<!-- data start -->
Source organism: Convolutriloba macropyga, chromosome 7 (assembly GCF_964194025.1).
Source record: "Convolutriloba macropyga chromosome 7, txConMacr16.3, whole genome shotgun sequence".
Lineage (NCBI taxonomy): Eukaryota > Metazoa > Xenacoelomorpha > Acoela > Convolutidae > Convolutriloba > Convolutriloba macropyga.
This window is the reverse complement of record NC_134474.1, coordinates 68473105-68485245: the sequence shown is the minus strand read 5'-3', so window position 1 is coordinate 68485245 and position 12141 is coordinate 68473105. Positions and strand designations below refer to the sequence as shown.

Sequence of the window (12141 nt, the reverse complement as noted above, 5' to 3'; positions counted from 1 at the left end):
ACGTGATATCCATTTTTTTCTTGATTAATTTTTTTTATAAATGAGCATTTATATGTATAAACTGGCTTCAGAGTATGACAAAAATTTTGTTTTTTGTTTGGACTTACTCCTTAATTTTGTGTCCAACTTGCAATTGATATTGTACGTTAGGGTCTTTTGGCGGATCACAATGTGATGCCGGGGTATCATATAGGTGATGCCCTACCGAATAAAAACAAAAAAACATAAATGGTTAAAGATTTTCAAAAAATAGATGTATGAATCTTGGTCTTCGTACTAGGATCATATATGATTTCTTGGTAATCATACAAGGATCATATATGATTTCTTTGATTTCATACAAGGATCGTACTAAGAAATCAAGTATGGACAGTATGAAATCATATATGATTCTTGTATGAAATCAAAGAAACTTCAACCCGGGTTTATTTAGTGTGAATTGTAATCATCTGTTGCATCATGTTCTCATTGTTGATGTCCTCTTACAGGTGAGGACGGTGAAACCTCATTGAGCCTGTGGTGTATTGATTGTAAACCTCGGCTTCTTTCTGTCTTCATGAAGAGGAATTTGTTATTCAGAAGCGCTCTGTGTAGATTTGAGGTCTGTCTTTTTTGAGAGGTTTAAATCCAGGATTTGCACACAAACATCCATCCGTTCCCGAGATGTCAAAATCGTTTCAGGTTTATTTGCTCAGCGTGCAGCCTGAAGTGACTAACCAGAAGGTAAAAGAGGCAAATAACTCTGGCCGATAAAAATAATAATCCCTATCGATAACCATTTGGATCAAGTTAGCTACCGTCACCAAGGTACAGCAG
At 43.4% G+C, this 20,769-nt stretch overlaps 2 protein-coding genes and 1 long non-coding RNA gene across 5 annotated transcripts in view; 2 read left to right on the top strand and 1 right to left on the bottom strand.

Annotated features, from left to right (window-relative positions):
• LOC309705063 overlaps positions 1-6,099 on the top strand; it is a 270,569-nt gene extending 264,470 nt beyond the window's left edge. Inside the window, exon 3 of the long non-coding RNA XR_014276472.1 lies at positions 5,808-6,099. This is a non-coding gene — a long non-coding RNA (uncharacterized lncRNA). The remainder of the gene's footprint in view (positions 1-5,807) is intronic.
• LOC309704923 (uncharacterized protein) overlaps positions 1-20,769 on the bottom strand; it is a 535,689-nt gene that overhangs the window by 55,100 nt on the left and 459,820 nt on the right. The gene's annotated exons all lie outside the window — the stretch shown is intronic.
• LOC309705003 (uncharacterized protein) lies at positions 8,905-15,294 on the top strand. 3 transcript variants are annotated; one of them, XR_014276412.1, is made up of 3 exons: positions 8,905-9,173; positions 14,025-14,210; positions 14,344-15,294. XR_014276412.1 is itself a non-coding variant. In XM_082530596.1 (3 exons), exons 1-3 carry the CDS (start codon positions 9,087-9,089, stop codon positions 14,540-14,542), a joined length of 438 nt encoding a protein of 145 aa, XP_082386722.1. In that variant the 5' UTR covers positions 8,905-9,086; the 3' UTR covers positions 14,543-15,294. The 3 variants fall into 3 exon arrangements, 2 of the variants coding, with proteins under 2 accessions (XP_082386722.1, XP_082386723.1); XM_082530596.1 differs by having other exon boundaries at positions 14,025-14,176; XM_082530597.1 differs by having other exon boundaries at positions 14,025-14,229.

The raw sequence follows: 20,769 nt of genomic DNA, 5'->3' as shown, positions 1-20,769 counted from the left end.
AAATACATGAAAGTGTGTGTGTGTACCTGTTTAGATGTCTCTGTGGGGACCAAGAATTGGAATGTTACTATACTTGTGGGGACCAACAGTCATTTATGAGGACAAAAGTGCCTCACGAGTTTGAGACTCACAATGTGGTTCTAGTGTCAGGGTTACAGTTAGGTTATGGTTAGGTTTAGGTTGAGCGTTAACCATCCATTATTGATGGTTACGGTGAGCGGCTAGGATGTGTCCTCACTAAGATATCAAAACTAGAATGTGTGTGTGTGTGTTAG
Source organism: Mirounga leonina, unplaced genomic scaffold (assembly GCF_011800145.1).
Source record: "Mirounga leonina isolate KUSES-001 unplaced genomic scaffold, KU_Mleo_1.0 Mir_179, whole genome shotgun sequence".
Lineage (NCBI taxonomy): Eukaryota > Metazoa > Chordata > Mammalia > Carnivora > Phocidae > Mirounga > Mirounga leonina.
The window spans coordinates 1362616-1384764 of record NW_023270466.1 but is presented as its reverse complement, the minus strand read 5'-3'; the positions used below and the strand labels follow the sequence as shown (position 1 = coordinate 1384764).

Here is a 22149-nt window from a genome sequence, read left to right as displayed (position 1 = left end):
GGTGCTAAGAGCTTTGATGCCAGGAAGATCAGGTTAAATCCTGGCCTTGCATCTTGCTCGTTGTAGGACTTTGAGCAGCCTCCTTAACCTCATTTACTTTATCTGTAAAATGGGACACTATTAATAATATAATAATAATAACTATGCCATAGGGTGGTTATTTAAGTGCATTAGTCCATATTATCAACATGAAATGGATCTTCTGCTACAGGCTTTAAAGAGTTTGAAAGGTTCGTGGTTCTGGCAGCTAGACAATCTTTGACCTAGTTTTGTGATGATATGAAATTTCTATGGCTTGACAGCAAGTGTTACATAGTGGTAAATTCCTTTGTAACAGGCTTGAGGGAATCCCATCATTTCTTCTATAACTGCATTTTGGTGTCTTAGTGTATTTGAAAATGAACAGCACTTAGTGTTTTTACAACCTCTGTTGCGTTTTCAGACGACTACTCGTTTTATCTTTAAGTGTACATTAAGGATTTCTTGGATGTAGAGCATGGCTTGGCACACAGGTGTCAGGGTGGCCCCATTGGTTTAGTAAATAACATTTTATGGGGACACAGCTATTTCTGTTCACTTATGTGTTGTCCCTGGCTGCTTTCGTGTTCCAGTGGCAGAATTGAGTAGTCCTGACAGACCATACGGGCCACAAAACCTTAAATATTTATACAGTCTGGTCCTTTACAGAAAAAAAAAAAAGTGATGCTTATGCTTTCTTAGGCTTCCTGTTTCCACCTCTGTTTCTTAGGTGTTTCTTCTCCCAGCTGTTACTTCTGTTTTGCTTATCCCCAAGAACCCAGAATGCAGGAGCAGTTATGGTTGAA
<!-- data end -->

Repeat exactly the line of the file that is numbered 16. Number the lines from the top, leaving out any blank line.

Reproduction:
Lineage (NCBI taxonomy): Eukaryota > Metazoa > Chordata > Mammalia > Carnivora > Phocidae > Mirounga > Mirounga leonina.